No matter how much older I get, not sure I’ll ever get used to it?
At the grocery store the young clerk says “Thank you SIR,” ???
Recently bought a car and the salesman, who could be my father says— “Great choice SIR”???
Young athletes I cover even call me SIR then I realize these guys were born in the 90’s after I graduated from …..COLLEGE.
That one always stings a bit.
I’m 45 but in my mind am still very much 25. Not sure when this feeling will leave me but hopefully it never does. Maybe I need to start acting my age —but who really wants to do that?
Still the reminders are everywhere.
The latest example–how bout a recent trip to Gainesville where at halftime of the Florida/LSU game they honored the first team I ever covered as a young collegiate wanna be sportscaster—the 1989 Florida Basketball team. They were remarkably the first SEC basketball champs in school history.
Watching them at halftime, it hit me—THEY ARE OLD…which means I AM OLD! Now I know how my Dad felt when he used to see players he rooted for reach their senior years and he would shake his head.
I found myself shaking mine at the likes of Livingston Chatman, Brian Hogan and Renaldo Garcia. They were hardly the guys I just saw in the 1st half running all over the court—those current Gators were all born AFTER these Gators won the SEC.
Age is just a number though–not sure I ever want to stop working and getting these reminders are merely reality checks. Its what you do with your reality that matters.
Getting older the first of many topics as we dribble around the NABORHOOD—-thank you SIR’s and MAAM’s for stopping by…..
BILLY BALL: Many coaches these days are tough to like. Several are overly paranoid, while others are extremely guarded but there are a few exceptions. You have the Rays’ Joe Maddon and then you have the Gators’ Billy Donovan. I’ve covered Billy since he took over in Gainesville back in the mid-nineties and he hasn’t changed at all—even though his stature and apperance has.
Donovan may be coaching the Gators well into his 60’s but I will always picture him as the 30 year old Florida kid they hired back in 1996. I remember anchoring local news in Tallahassee that day and kidding with my co-anchor, who was in his 50’s at the time, “What were you doing when you were 30?”
Since then Donovan has surpassed the likes of Bowden and Spurrier as the most successful college coach the Sunshine State has ever seen and the crazy part —he continues to pad his stats.
Many foolishly thought Donovan peaked when he won back to back National Championships but after three straight trips to the Elite Eight—Billy’s Boys now are fresh off the best regular season in Gator and SEC History with an unprecedented 18 straight victories. He admits its “the best regular season, he’s ever been a part of.” That surely is saying something.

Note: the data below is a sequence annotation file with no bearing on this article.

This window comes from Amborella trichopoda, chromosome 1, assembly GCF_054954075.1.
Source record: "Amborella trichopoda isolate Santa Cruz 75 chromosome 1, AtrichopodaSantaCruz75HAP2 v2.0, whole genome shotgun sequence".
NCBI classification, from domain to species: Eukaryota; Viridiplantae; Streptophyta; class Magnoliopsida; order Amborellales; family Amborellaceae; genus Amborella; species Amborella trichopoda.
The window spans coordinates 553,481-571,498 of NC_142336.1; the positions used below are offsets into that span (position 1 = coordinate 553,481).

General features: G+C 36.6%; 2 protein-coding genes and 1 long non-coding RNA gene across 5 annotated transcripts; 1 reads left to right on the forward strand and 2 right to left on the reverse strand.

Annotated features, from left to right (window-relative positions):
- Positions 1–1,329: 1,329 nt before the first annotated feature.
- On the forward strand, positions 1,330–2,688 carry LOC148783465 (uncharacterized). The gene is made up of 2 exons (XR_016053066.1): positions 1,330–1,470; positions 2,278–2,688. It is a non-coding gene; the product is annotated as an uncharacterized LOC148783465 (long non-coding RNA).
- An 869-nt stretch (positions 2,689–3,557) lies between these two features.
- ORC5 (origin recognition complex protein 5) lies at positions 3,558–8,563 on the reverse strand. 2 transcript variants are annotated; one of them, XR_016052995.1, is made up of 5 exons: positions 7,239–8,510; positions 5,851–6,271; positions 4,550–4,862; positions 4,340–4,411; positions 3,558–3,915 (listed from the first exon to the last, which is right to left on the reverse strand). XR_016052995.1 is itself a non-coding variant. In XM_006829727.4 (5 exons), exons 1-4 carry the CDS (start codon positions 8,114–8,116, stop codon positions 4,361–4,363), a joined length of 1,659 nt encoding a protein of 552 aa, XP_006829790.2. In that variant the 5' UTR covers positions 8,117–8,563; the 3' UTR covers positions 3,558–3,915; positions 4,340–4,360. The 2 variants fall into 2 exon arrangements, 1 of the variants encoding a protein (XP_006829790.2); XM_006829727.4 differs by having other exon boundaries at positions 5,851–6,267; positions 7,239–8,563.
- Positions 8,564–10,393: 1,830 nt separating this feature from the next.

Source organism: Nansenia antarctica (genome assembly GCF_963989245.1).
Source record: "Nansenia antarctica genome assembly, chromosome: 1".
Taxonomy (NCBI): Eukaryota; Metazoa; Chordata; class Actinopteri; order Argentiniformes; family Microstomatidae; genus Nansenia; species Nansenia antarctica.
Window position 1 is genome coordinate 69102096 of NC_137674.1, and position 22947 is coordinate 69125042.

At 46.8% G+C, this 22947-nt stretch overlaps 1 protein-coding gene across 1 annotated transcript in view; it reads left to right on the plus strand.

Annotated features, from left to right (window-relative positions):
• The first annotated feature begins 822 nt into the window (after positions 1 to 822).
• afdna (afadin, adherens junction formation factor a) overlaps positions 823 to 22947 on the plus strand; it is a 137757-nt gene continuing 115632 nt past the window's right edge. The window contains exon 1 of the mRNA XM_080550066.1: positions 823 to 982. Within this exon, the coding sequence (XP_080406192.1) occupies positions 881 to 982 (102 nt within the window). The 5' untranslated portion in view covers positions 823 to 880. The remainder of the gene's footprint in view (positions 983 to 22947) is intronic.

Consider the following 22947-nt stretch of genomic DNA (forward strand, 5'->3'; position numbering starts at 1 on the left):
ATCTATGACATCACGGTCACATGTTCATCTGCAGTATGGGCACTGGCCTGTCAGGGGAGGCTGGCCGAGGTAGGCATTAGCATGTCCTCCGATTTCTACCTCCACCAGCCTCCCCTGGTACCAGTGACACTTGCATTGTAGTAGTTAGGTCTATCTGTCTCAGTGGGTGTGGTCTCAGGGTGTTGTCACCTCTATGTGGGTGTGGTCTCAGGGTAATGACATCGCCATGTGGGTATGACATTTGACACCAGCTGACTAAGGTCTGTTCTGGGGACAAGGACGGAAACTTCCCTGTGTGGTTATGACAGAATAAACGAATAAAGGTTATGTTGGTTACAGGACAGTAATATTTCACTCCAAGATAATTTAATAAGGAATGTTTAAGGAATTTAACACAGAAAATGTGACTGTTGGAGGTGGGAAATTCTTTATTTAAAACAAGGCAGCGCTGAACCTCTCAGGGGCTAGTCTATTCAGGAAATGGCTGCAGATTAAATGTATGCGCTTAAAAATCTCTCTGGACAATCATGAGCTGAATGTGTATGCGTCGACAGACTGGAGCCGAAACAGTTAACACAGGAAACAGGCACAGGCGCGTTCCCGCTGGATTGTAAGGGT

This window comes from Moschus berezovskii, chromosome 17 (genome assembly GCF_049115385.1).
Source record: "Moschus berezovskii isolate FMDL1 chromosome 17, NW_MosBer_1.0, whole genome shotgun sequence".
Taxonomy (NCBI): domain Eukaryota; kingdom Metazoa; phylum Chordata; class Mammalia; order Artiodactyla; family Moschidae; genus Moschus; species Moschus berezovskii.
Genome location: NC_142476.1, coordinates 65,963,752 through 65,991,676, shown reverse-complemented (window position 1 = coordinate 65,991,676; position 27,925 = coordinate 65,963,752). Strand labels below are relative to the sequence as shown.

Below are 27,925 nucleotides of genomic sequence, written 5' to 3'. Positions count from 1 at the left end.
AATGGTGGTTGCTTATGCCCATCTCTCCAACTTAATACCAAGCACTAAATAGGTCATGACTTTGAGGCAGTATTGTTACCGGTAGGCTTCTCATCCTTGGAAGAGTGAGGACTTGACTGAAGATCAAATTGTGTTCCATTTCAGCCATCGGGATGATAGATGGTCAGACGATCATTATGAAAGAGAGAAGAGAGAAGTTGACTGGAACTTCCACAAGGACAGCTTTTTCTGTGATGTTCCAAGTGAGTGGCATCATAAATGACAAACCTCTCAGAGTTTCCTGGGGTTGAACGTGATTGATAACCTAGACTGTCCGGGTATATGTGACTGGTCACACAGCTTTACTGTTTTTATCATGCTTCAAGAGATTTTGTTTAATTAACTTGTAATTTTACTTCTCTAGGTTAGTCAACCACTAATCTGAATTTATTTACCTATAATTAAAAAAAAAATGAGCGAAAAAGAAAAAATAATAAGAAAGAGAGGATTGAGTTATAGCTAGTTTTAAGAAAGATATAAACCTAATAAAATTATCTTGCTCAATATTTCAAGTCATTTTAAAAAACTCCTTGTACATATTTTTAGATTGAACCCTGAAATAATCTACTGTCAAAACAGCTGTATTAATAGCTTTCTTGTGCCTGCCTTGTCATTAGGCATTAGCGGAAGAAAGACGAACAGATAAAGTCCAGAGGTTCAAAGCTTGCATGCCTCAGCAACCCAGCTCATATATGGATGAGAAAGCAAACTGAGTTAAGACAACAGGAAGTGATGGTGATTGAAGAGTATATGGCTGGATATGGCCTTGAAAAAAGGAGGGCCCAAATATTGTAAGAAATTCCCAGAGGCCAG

The great thing about this team is they did it by dunking the modern one and done formula. No superstar freshman playing for these Gators—instead they are led by four seniors who aren’t top flight NBA prospects. It must drive the Kentucky’s of the world crazy as they continue to pile on the McDonald All American’s each year–while Donovan passes them in the drive thru lane with a real “team” full of players he continues to get the most out of.
Donovan is a great coach and great with the media. I’ve never seen him snap at a question and even though some questions may be better than others—Billy always gives you a thoughtful answer. He also has the talent of being brutally honest but not in a Jim Boeheim demeaning way. He can be candid it comes to his team and his guys but not come across as condescending—-that is rare in this day and age.
DEFENDING ST LOUIS: Its been a crazy week for the fan base of the Tampa Bay Lightning who said goodbye to the best player in franchise history in one Marty St Louis . The captain was an easy target for criticism but I believe much of it is shortsighted from Bolt fans along with selected members of the media.
Sure St Louis left the team in the heart of a playoff run and appeared oversensitive about initially being left off the Olympic Team by his own GM Steve Izerman who runs Team Canada, but I believe there is MUCH more to the story than that. Listening to Marty’s comments after the move was made—you hear St Louis say two things—he didn’t believe he would play this long and his family was a big motivation for requesting a trade to New York .
Looking closer at those comments you have some non hockey possibilities. St Louis’ wife is from Connecticut and maybe wants her family around while she is raising three boys while her husband is skating around the country?? I don’t care how much money you have–watching three boys isn’t easy. In addition, Marty is pushing 40 but is still scoring around 30 goals a year which seems to surprise even Marty—maybe he told his wife years ago—I’ll be out of this game soon, but it didn’t work out that way??